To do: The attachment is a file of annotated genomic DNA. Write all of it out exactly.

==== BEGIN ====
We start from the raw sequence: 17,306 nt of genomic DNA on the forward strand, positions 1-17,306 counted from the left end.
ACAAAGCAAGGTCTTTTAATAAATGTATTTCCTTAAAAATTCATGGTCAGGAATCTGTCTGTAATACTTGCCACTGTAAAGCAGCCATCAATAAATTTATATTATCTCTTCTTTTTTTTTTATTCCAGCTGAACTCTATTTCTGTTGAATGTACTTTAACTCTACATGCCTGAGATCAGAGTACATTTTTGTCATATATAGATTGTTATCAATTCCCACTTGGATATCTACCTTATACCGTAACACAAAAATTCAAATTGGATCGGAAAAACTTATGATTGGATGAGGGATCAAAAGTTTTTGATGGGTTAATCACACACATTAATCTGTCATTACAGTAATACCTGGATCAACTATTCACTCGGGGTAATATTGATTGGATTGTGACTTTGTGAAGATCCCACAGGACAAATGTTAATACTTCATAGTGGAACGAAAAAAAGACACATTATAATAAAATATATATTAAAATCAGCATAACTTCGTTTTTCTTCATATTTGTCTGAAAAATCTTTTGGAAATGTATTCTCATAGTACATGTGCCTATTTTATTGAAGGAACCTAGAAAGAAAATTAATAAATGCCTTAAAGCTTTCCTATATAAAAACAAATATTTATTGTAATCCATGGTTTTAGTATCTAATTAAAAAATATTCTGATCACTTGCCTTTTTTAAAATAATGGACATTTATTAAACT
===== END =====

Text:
We start from the raw sequence: 17,306 nt of genomic DNA on the forward strand, positions 1-17,306 counted from the left end.
ACAAAGCAAGGTCTTTTAATAAATGTATTTCCTTAAAAATTCATGGTCAGGAATCTGTCTGTAATACTTGCCACTGTAAAGCAGCCATCAATAAATTTATATTATCTCTTCTTTTTTTTTTATTCCAGCTGAACTCTATTTCTGTTGAATGTACTTTAACTCTACATGCCTGAGATCAGAGTACATTTTTGTCATATATAGATTGTTATCAATTCCCACTTGGATATCTACCTTATACCGTAACACAAAAATTCAAATTGGATCGGAAAAACTTATGATTGGATGAGGGATCAAAAGTTTTTGATGGGTTAATCACACACATTAATCTGTCATTACAGTAATACCTGGATCAACTATTCACTCGGGGTAATATTGATTGGATTGTGACTTTGTGAAGATCCCACAGGACAAATGTTAATACTTCATAGTGGAACGAAAAAAAGACACATTATAATAAAATATATATTAAAATCAGCATAACTTCGTTTTTCTTCATATTTGTCTGAAAAATCTTTTGGAAATGTATTCTCATAGTACATGTGCCTATTTTATTGAAGGAACCTAGAAAGAAAATTAATAAATGCCTTAAAGCTTTCCTATATAAAAACAAATATTTATTGTAATCCATGGTTTTAGTATCTAATTAAAAAATATTCTGATCACTTGCCTTTTTTAAAATAATGGACATTTATTAAACT